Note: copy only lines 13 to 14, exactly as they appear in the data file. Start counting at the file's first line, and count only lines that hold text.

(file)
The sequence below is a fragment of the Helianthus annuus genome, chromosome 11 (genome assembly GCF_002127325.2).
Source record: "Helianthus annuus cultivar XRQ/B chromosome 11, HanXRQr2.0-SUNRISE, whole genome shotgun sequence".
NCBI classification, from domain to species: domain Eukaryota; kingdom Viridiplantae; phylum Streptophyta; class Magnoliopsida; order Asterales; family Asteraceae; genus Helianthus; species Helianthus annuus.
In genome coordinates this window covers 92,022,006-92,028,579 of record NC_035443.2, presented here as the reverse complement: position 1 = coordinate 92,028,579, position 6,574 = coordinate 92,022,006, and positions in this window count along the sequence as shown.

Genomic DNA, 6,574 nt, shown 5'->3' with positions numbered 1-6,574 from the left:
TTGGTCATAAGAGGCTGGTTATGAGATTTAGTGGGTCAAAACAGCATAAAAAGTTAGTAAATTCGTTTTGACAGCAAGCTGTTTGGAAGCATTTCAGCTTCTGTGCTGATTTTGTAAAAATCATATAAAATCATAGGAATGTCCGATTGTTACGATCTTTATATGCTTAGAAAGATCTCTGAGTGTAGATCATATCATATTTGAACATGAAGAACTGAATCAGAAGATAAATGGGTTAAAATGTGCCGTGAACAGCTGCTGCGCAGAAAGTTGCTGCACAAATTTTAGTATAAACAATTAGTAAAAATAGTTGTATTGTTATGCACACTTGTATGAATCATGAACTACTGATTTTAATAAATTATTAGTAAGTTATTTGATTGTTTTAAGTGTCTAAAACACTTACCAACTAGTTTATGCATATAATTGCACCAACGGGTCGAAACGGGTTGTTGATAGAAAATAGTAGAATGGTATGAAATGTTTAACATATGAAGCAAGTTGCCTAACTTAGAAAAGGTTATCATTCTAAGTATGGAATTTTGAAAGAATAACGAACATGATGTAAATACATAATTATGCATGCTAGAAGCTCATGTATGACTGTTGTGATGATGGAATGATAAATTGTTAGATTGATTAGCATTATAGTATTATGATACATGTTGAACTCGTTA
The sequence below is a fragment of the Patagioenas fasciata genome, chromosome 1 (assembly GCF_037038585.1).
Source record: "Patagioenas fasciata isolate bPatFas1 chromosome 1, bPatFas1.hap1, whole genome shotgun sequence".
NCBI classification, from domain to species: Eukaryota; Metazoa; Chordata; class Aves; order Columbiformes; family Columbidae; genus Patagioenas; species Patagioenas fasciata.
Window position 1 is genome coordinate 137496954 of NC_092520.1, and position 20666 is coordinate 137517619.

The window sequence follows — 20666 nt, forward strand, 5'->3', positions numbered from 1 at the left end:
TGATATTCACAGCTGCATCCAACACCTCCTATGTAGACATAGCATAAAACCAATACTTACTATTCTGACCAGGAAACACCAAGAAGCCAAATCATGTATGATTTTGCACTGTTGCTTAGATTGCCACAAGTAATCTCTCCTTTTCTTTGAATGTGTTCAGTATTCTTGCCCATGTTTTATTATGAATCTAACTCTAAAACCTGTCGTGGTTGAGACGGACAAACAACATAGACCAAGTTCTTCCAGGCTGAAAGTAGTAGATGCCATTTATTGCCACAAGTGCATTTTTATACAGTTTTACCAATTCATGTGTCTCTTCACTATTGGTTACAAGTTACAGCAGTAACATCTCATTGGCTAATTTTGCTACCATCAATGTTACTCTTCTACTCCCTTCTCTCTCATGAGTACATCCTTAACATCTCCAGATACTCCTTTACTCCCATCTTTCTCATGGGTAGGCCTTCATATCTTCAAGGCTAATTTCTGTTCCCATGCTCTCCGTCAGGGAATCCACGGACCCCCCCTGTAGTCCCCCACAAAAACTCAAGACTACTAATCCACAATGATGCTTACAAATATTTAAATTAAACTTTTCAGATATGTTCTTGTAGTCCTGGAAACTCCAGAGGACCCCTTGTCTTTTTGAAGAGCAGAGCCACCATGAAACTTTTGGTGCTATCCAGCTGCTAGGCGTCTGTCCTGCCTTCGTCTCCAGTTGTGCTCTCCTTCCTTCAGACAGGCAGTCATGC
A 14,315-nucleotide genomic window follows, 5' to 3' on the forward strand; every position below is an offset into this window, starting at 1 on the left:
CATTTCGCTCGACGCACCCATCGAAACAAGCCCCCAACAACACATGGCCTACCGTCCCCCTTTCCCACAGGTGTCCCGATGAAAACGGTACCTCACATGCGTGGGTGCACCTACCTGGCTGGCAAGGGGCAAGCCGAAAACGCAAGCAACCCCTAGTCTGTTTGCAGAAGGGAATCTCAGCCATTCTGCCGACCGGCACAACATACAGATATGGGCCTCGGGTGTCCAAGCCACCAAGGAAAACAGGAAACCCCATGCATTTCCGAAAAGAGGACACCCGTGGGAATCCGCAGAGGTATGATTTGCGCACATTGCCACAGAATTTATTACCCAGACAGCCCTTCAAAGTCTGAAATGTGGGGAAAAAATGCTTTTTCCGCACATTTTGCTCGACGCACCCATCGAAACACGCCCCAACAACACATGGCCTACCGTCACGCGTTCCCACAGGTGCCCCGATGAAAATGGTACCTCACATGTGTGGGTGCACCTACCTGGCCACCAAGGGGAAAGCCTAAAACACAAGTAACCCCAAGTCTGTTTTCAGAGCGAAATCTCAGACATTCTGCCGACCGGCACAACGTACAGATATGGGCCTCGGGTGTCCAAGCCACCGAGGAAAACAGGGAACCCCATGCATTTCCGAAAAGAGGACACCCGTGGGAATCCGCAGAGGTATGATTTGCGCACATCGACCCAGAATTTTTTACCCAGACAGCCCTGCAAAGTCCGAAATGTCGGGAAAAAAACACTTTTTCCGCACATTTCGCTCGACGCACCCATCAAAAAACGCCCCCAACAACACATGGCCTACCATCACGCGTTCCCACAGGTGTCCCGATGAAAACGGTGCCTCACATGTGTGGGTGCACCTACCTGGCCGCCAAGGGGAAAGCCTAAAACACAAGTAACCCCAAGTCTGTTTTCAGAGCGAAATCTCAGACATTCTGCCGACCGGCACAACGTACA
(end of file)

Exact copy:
A 14,315-nucleotide genomic window follows, 5' to 3' on the forward strand; every position below is an offset into this window, starting at 1 on the left:
CATTTCGCTCGACGCACCCATCGAAACAAGCCCCCAACAACACATGGCCTACCGTCCCCCTTTCCCACAGGTGTCCCGATGAAAACGGTACCTCACATGCGTGGGTGCACCTACCTGGCTGGCAAGGGGCAAGCCGAAAACGCAAGCAACCCCTAGTCTGTTTGCAGAAGGGAATCTCAGCCATTCTGCCGACCGGCACAACATACAGATATGGGCCTCGGGTGTCCAAGCCACCAAGGAAAACAGGAAACCCCATGCATTTCCGAAAAGAGGACACCCGTGGGAATCCGCAGAGGTATGATTTGCGCACATTGCCACAGAATTTATTACCCAGACAGCCCTTCAAAGTCTGAAATGTGGGGAAAAAATGCTTTTTCCGCACATTTTGCTCGACGCACCCATCGAAACACGCCCCAACAACACATGGCCTACCGTCACGCGTTCCCACAGGTGCCCCGATGAAAATGGTACCTCACATGTGTGGGTGCACCTACCTGGCCACCAAGGGGAAAGCCTAAAACACAAGTAACCCCAAGTCTGTTTTCAGAGCGAAATCTCAGACATTCTGCCGACCGGCACAACGTACAGATATGGGCCTCGGGTGTCCAAGCCACCGAGGAAAACAGGGAACCCCATGCATTTCCGAAAAGAGGACACCCGTGGGAATCCGCAGAGGTATGATTTGCGCACATCGACCCAGAATTTTTTACCCAGACAGCCCTGCAAAGTCCGAAATGTCGGGAAAAAAACACTTTTTCCGCACATTTCGCTCGACGCACCCATCAAAAAACGCCCCCAACAACACATGGCCTACCATCACGCGTTCCCACAGGTGTCCCGATGAAAACGGTGCCTCACATGTGTGGGTGCACCTACCTGGCCGCCAAGGGGAAAGCCTAAAACACAAGTAACCCCAAGTCTGTTTTCAGAGCGAAATCTCAGACATTCTGCCGACCGGCACAACGTACA